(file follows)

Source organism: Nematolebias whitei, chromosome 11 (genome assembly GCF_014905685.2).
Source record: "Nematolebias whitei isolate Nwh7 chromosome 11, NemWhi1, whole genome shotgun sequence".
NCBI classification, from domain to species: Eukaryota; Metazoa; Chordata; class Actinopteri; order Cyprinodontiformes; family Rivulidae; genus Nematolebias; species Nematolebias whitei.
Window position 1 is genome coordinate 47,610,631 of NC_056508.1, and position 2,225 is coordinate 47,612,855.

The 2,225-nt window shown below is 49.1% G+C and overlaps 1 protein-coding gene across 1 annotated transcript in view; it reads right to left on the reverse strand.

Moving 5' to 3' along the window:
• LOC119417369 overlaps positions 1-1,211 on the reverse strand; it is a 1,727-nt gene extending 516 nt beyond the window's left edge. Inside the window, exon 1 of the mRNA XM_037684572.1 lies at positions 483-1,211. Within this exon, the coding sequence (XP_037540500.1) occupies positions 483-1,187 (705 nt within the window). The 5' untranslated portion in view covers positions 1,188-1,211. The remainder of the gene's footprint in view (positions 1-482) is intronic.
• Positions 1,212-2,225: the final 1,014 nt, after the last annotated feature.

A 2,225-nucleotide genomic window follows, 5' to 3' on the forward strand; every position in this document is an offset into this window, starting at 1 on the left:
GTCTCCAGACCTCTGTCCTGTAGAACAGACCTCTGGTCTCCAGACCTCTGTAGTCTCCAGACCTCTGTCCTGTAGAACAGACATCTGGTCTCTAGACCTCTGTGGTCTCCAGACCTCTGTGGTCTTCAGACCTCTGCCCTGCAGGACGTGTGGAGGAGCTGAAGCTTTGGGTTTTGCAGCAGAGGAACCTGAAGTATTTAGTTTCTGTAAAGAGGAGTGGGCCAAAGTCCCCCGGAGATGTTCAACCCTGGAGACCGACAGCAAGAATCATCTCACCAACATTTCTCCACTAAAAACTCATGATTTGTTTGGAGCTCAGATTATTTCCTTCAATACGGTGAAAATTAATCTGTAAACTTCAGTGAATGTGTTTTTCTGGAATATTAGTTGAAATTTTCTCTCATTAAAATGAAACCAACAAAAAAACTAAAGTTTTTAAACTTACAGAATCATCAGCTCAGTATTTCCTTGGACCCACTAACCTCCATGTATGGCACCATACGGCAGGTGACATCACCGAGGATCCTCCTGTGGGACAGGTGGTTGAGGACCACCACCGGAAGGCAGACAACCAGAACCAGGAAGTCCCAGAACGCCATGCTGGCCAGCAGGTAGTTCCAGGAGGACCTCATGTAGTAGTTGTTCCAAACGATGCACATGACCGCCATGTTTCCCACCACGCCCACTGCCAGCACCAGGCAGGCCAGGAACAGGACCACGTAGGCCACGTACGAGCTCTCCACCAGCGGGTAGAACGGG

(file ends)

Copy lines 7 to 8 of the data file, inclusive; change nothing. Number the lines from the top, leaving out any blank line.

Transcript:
• LOC119417369 overlaps positions 1-1,211 on the reverse strand; it is a 1,727-nt gene extending 516 nt beyond the window's left edge. Inside the window, exon 1 of the mRNA XM_037684572.1 lies at positions 483-1,211. Within this exon, the coding sequence (XP_037540500.1) occupies positions 483-1,187 (705 nt within the window). The 5' untranslated portion in view covers positions 1,188-1,211. The remainder of the gene's footprint in view (positions 1-482) is intronic.
• Positions 1,212-2,225: the final 1,014 nt, after the last annotated feature.